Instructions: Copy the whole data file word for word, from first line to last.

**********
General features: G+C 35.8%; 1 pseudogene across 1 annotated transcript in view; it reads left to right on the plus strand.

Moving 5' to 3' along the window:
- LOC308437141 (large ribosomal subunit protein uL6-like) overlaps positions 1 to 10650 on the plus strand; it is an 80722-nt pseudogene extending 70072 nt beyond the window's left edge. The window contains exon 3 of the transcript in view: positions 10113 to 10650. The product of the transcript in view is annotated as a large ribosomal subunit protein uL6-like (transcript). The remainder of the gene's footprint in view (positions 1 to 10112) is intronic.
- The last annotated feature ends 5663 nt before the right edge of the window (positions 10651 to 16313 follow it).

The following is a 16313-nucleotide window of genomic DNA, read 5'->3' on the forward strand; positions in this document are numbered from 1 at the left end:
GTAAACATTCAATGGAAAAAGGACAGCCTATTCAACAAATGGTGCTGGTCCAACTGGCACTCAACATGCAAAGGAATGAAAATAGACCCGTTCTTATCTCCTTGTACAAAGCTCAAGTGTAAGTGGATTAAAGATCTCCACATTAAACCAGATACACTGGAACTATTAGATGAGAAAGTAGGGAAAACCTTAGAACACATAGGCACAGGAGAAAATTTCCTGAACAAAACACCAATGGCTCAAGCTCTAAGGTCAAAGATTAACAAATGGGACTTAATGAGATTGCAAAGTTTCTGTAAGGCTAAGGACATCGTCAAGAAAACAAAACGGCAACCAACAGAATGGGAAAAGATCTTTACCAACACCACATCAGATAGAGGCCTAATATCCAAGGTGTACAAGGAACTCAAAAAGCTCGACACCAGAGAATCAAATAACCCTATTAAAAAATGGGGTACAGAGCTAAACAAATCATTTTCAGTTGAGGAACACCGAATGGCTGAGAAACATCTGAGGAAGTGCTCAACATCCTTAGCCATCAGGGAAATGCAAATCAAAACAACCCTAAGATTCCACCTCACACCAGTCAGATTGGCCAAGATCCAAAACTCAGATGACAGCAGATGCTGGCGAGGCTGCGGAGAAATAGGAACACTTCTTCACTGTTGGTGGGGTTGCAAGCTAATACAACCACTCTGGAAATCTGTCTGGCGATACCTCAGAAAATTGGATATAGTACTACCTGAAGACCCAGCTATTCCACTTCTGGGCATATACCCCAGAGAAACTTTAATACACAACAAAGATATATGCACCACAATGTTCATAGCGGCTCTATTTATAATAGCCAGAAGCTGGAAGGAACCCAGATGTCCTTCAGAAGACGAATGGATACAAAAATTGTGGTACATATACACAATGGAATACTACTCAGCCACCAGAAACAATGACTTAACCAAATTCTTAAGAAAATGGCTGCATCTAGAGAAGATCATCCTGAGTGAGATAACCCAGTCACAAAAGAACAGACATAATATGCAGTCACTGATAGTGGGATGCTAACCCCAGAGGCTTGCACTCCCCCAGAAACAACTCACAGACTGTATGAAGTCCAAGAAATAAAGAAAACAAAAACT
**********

General features: G+C 35.8%; 1 pseudogene across 1 annotated transcript in view; it reads left to right on the plus strand.

Moving 5' to 3' along the window:
- LOC308437141 (large ribosomal subunit protein uL6-like) overlaps positions 1 to 10650 on the plus strand; it is an 80722-nt pseudogene extending 70072 nt beyond the window's left edge. The window contains exon 3 of the transcript in view: positions 10113 to 10650. The product of the transcript in view is annotated as a large ribosomal subunit protein uL6-like (transcript). The remainder of the gene's footprint in view (positions 1 to 10112) is intronic.
- The last annotated feature ends 5663 nt before the right edge of the window (positions 10651 to 16313 follow it).

The following is a 16313-nucleotide window of genomic DNA, read 5'->3' on the forward strand; positions in this document are numbered from 1 at the left end:
GTAAACATTCAATGGAAAAAGGACAGCCTATTCAACAAATGGTGCTGGTCCAACTGGCACTCAACATGCAAAGGAATGAAAATAGACCCGTTCTTATCTCCTTGTACAAAGCTCAAGTGTAAGTGGATTAAAGATCTCCACATTAAACCAGATACACTGGAACTATTAGATGAGAAAGTAGGGAAAACCTTAGAACACATAGGCACAGGAGAAAATTTCCTGAACAAAACACCAATGGCTCAAGCTCTAAGGTCAAAGATTAACAAATGGGACTTAATGAGATTGCAAAGTTTCTGTAAGGCTAAGGACATCGTCAAGAAAACAAAACGGCAACCAACAGAATGGGAAAAGATCTTTACCAACACCACATCAGATAGAGGCCTAATATCCAAGGTGTACAAGGAACTCAAAAAGCTCGACACCAGAGAATCAAATAACCCTATTAAAAAATGGGGTACAGAGCTAAACAAATCATTTTCAGTTGAGGAACACCGAATGGCTGAGAAACATCTGAGGAAGTGCTCAACATCCTTAGCCATCAGGGAAATGCAAATCAAAACAACCCTAAGATTCCACCTCACACCAGTCAGATTGGCCAAGATCCAAAACTCAGATGACAGCAGATGCTGGCGAGGCTGCGGAGAAATAGGAACACTTCTTCACTGTTGGTGGGGTTGCAAGCTAATACAACCACTCTGGAAATCTGTCTGGCGATACCTCAGAAAATTGGATATAGTACTACCTGAAGACCCAGCTATTCCACTTCTGGGCATATACCCCAGAGAAACTTTAATACACAACAAAGATATATGCACCACAATGTTCATAGCGGCTCTATTTATAATAGCCAGAAGCTGGAAGGAACCCAGATGTCCTTCAGAAGACGAATGGATACAAAAATTGTGGTACATATACACAATGGAATACTACTCAGCCACCAGAAACAATGACTTAACCAAATTCTTAAGAAAATGGCTGCATCTAGAGAAGATCATCCTGAGTGAGATAACCCAGTCACAAAAGAACAGACATAATATGCAGTCACTGATAGTGGGATGCTAACCCCAGAGGCTTGCACTCCCCCAGAAACAACTCACAGACTGTATGAAGTCCAAGAAATAAAGAAAACAAAAACT